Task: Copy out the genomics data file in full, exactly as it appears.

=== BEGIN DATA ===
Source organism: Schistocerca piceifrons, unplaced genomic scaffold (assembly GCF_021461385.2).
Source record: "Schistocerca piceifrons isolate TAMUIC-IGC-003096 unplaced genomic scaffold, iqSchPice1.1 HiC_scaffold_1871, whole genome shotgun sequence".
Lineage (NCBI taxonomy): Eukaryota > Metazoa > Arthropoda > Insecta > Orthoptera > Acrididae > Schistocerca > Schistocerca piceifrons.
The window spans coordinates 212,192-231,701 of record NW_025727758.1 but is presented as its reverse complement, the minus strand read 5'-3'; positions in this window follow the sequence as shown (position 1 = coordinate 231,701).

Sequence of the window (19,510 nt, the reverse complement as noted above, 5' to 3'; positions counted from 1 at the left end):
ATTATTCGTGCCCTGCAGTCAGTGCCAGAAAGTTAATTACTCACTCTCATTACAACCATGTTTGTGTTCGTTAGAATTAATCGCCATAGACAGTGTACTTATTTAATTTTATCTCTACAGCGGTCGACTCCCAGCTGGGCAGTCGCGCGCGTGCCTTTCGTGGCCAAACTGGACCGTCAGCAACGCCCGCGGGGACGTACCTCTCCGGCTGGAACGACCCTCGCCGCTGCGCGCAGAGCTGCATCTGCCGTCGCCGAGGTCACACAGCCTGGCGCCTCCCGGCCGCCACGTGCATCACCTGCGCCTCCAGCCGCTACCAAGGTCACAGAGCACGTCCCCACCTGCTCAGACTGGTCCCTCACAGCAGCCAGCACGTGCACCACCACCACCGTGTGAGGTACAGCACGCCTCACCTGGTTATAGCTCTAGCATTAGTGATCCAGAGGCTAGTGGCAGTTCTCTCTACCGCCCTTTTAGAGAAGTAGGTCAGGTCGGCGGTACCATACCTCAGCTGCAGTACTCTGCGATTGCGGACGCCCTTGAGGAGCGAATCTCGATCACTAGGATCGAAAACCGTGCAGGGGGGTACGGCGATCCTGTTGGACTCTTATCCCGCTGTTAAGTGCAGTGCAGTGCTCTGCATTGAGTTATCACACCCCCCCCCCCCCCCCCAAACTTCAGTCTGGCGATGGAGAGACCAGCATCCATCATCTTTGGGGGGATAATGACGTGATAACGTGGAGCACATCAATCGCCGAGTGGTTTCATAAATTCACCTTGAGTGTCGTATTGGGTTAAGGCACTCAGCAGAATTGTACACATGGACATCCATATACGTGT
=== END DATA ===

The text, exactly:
Source organism: Schistocerca piceifrons, unplaced genomic scaffold (assembly GCF_021461385.2).
Source record: "Schistocerca piceifrons isolate TAMUIC-IGC-003096 unplaced genomic scaffold, iqSchPice1.1 HiC_scaffold_1871, whole genome shotgun sequence".
Lineage (NCBI taxonomy): Eukaryota > Metazoa > Arthropoda > Insecta > Orthoptera > Acrididae > Schistocerca > Schistocerca piceifrons.
The window spans coordinates 212,192-231,701 of record NW_025727758.1 but is presented as its reverse complement, the minus strand read 5'-3'; positions in this window follow the sequence as shown (position 1 = coordinate 231,701).

Sequence of the window (19,510 nt, the reverse complement as noted above, 5' to 3'; positions counted from 1 at the left end):
ATTATTCGTGCCCTGCAGTCAGTGCCAGAAAGTTAATTACTCACTCTCATTACAACCATGTTTGTGTTCGTTAGAATTAATCGCCATAGACAGTGTACTTATTTAATTTTATCTCTACAGCGGTCGACTCCCAGCTGGGCAGTCGCGCGCGTGCCTTTCGTGGCCAAACTGGACCGTCAGCAACGCCCGCGGGGACGTACCTCTCCGGCTGGAACGACCCTCGCCGCTGCGCGCAGAGCTGCATCTGCCGTCGCCGAGGTCACACAGCCTGGCGCCTCCCGGCCGCCACGTGCATCACCTGCGCCTCCAGCCGCTACCAAGGTCACAGAGCACGTCCCCACCTGCTCAGACTGGTCCCTCACAGCAGCCAGCACGTGCACCACCACCACCGTGTGAGGTACAGCACGCCTCACCTGGTTATAGCTCTAGCATTAGTGATCCAGAGGCTAGTGGCAGTTCTCTCTACCGCCCTTTTAGAGAAGTAGGTCAGGTCGGCGGTACCATACCTCAGCTGCAGTACTCTGCGATTGCGGACGCCCTTGAGGAGCGAATCTCGATCACTAGGATCGAAAACCGTGCAGGGGGGTACGGCGATCCTGTTGGACTCTTATCCCGCTGTTAAGTGCAGTGCAGTGCTCTGCATTGAGTTATCACACCCCCCCCCCCCCCCCCAAACTTCAGTCTGGCGATGGAGAGACCAGCATCCATCATCTTTGGGGGGATAATGACGTGATAACGTGGAGCACATCAATCGCCGAGTGGTTTCATAAATTCACCTTGAGTGTCGTATTGGGTTAAGGCACTCAGCAGAATTGTACACATGGACATCCATATACGTGT